Problem Definition. As one APA team member argued, "The APA Program works for both the IRS and tax community" ("Baker & MacKenzie, LLP," n.d.). Oversight of the APA process is negligible to non-existence, yet the economic stakes for the nation as substantive. The cost of conducting the APA program creeps up year-after-year -- those costs are borne by taxpayers who do not file APA requests and do not benefit from the APA program. If a legitimate process does occur, not all requests for APA would be approved. Further, given the heavy front-loaded costs to taxpayers to file an APA, a chilling effect may occur that dissuades APA team members from denying APA requests. The benefits of the APA program are considerable -- for corporate America (referred to as "the taxpayer") and for the IRS. The filing fees are minor compared to the foreign tax savings and business profits to be made through outsourcing. However, the penalties to non-APA taxpayers are staggering. Outsourcing reduces available domestic jobs for U.S. citizens, opportunity costs for lost tax revenue are huge, and the trickle-down, supply-side economics -- Keynesian economics touted as the redeeming fiscal policy has yet to improve the domestic financial situation. Precipitous changes in the measures of national economic health indicate that the tax cuts of the Bush administration produced drastic and steady deterioration in overall real GDP. The table above shows on a year-by-year basis the dynamics of the decade beginning in 2001. It seems one of the few fiscal numbers that has increased in this dominant downward trend is the number of millionaires in the U.S. And across the globe. The total number of millionaires in the U.S. is expected to more than double, reaching 20.6 million (Strachan, 2011). These households are projected to see a 223% increase in wealth by the end of the decade, bringing that number to about $87 trillion (Strachan, 2011). In 2010, the U.S. share of millionaire wealth dropped to 42% from 55% (Strachan, 2011). Millionaire wealth in emerging economies is expected to grow by about 260%, and in developed countries, the growth is forecast to rise about 107% (Strachan, 2011). Clearly a number of vectors have coalesced to create an unhealthy economic situation in the Unites States. Continuing to subsidize what amounts to a tax relief program for large corporations with deep-pockets means continuing to misalign policy with policy needs.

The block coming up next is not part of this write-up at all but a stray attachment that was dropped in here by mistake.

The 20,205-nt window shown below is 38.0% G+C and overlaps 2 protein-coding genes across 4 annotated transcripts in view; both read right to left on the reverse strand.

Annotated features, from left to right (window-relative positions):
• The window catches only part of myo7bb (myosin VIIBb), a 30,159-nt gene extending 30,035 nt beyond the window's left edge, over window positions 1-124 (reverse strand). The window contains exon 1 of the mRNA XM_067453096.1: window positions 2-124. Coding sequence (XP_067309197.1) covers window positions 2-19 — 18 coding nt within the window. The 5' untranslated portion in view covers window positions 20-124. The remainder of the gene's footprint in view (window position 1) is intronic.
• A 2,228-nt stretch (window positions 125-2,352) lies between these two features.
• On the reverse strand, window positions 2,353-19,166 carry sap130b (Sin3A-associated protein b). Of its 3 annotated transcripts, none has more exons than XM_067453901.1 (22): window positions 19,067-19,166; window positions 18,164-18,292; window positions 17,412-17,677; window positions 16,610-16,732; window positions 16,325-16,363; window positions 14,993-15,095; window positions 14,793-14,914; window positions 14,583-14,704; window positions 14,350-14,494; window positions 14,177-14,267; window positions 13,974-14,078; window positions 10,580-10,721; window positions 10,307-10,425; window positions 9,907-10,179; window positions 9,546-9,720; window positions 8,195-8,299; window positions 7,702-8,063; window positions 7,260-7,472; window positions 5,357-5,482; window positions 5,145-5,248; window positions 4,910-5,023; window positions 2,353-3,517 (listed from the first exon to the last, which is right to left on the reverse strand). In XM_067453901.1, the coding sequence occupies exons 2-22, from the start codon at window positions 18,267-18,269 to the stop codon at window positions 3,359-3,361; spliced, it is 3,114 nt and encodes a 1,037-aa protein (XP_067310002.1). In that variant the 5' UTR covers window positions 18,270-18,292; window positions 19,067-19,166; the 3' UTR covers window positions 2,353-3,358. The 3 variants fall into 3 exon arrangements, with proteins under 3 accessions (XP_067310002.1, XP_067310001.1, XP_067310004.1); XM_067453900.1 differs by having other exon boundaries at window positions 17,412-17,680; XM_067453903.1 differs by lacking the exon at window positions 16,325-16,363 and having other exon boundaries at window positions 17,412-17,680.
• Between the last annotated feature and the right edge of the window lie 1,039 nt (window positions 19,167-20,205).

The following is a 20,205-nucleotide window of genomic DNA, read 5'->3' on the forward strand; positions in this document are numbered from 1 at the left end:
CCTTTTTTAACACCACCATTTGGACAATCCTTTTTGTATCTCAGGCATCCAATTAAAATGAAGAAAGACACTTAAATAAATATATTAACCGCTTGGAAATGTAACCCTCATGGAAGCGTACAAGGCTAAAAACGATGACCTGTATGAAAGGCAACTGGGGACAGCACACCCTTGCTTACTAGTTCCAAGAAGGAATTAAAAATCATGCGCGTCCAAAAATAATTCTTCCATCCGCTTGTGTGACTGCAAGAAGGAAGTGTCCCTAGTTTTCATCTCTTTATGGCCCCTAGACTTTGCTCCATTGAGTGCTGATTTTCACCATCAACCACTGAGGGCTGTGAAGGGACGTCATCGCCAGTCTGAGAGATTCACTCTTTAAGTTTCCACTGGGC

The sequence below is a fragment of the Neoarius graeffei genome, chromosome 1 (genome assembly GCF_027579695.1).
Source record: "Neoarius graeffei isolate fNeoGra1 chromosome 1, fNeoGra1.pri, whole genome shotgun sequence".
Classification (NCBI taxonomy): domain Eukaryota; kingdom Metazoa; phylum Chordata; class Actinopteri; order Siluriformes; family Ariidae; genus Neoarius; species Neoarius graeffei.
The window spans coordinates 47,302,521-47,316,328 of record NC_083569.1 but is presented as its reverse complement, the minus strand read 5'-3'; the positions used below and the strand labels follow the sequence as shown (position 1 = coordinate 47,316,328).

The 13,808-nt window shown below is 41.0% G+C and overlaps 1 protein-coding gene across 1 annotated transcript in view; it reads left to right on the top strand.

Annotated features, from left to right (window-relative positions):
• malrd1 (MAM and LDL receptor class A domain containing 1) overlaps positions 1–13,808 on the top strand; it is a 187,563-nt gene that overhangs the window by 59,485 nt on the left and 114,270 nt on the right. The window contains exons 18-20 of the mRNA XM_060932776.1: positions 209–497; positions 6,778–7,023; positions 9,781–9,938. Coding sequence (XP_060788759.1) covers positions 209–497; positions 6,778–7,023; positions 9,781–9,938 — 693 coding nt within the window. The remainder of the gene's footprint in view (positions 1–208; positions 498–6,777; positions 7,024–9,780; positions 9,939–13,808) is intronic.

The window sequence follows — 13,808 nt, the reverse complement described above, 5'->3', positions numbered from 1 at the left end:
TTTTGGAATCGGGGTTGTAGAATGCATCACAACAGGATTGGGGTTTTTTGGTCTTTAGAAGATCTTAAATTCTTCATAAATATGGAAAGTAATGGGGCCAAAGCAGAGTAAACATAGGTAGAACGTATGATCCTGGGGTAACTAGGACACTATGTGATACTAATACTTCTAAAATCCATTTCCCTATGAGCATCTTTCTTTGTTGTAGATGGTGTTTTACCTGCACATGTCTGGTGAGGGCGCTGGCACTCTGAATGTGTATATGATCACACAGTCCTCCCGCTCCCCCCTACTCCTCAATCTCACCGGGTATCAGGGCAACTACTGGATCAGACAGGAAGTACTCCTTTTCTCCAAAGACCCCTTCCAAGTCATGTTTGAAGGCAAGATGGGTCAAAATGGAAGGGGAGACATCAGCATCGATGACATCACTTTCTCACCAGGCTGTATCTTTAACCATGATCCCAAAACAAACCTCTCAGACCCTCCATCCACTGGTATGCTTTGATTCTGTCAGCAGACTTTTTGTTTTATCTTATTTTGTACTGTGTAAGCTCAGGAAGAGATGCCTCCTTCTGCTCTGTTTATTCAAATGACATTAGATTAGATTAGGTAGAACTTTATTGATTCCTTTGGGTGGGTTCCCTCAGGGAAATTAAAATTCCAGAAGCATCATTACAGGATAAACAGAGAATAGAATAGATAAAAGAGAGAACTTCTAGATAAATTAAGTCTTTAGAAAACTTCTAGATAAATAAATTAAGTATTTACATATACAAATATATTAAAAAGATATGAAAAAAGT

Proposed policy change. The proposed policy change is as follows: Advanced Pricing Agreements should result in taxation specific to the request for an APA -- whether it is a new request, a renewal, or an amendment -- and that tax should reflect a percentage of the gain and/or savings accomplished or anticipated as a result of transfer pricing agreement. Further, the policy will have the following components: (a) Provisions that do not allow income shifting, wherein in-paper-only corporate subsidiaries cause income to be attributed to tax-favorable environments while expenses are allocated to countries with higher taxation. (b) Transparency in reporting that enables the public to review the estimated corporate tax savings / opportunity cost tax revenue lost associated with established APA agreements. (c) Adjustment of function of the APA that better reflects the role of the Internal Revenue Service as an entity created to generate revenue for the government of the United States -- based on appropriate tax laws -- and not to provide inherent supports to companies that result in gains in corporate profits.